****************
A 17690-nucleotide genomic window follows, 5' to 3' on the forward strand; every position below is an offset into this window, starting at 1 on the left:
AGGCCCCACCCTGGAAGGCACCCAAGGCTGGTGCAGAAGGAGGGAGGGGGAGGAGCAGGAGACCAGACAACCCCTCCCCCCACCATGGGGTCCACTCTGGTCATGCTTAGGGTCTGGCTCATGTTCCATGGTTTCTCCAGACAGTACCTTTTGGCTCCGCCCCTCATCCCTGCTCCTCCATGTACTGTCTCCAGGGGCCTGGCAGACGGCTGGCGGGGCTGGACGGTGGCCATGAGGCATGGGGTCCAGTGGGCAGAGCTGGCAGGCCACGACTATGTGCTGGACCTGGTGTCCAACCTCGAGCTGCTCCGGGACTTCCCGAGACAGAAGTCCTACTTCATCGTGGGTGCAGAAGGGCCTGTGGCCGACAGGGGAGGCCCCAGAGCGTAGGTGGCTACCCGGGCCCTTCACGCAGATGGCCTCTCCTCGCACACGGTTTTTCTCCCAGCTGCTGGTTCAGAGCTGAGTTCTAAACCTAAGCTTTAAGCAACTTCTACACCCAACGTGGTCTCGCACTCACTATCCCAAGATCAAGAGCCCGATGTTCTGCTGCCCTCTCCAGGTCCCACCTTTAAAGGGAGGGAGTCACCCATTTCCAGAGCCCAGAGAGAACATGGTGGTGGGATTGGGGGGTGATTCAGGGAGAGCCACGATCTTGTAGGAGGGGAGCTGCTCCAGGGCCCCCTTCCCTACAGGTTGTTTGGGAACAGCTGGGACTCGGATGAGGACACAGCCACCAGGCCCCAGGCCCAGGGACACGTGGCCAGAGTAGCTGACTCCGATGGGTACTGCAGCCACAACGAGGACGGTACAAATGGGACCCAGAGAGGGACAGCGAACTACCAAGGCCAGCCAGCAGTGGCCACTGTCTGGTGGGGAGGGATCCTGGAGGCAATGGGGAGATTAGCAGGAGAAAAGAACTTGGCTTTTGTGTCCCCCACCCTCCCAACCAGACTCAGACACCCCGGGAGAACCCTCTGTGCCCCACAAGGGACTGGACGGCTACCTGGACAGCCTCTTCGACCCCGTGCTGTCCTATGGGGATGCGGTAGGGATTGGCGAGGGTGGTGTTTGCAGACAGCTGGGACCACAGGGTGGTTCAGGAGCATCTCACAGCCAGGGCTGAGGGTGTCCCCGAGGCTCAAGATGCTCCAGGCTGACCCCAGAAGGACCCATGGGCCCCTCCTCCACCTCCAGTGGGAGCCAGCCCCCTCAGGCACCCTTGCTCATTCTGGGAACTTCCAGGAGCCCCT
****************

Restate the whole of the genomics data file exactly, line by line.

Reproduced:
A 17690-nucleotide genomic window follows, 5' to 3' on the forward strand; every position below is an offset into this window, starting at 1 on the left:
AGGCCCCACCCTGGAAGGCACCCAAGGCTGGTGCAGAAGGAGGGAGGGGGAGGAGCAGGAGACCAGACAACCCCTCCCCCCACCATGGGGTCCACTCTGGTCATGCTTAGGGTCTGGCTCATGTTCCATGGTTTCTCCAGACAGTACCTTTTGGCTCCGCCCCTCATCCCTGCTCCTCCATGTACTGTCTCCAGGGGCCTGGCAGACGGCTGGCGGGGCTGGACGGTGGCCATGAGGCATGGGGTCCAGTGGGCAGAGCTGGCAGGCCACGACTATGTGCTGGACCTGGTGTCCAACCTCGAGCTGCTCCGGGACTTCCCGAGACAGAAGTCCTACTTCATCGTGGGTGCAGAAGGGCCTGTGGCCGACAGGGGAGGCCCCAGAGCGTAGGTGGCTACCCGGGCCCTTCACGCAGATGGCCTCTCCTCGCACACGGTTTTTCTCCCAGCTGCTGGTTCAGAGCTGAGTTCTAAACCTAAGCTTTAAGCAACTTCTACACCCAACGTGGTCTCGCACTCACTATCCCAAGATCAAGAGCCCGATGTTCTGCTGCCCTCTCCAGGTCCCACCTTTAAAGGGAGGGAGTCACCCATTTCCAGAGCCCAGAGAGAACATGGTGGTGGGATTGGGGGGTGATTCAGGGAGAGCCACGATCTTGTAGGAGGGGAGCTGCTCCAGGGCCCCCTTCCCTACAGGTTGTTTGGGAACAGCTGGGACTCGGATGAGGACACAGCCACCAGGCCCCAGGCCCAGGGACACGTGGCCAGAGTAGCTGACTCCGATGGGTACTGCAGCCACAACGAGGACGGTACAAATGGGACCCAGAGAGGGACAGCGAACTACCAAGGCCAGCCAGCAGTGGCCACTGTCTGGTGGGGAGGGATCCTGGAGGCAATGGGGAGATTAGCAGGAGAAAAGAACTTGGCTTTTGTGTCCCCCACCCTCCCAACCAGACTCAGACACCCCGGGAGAACCCTCTGTGCCCCACAAGGGACTGGACGGCTACCTGGACAGCCTCTTCGACCCCGTGCTGTCCTATGGGGATGCGGTAGGGATTGGCGAGGGTGGTGTTTGCAGACAGCTGGGACCACAGGGTGGTTCAGGAGCATCTCACAGCCAGGGCTGAGGGTGTCCCCGAGGCTCAAGATGCTCCAGGCTGACCCCAGAAGGACCCATGGGCCCCTCCTCCACCTCCAGTGGGAGCCAGCCCCCTCAGGCACCCTTGCTCATTCTGGGAACTTCCAGGAGCCCCT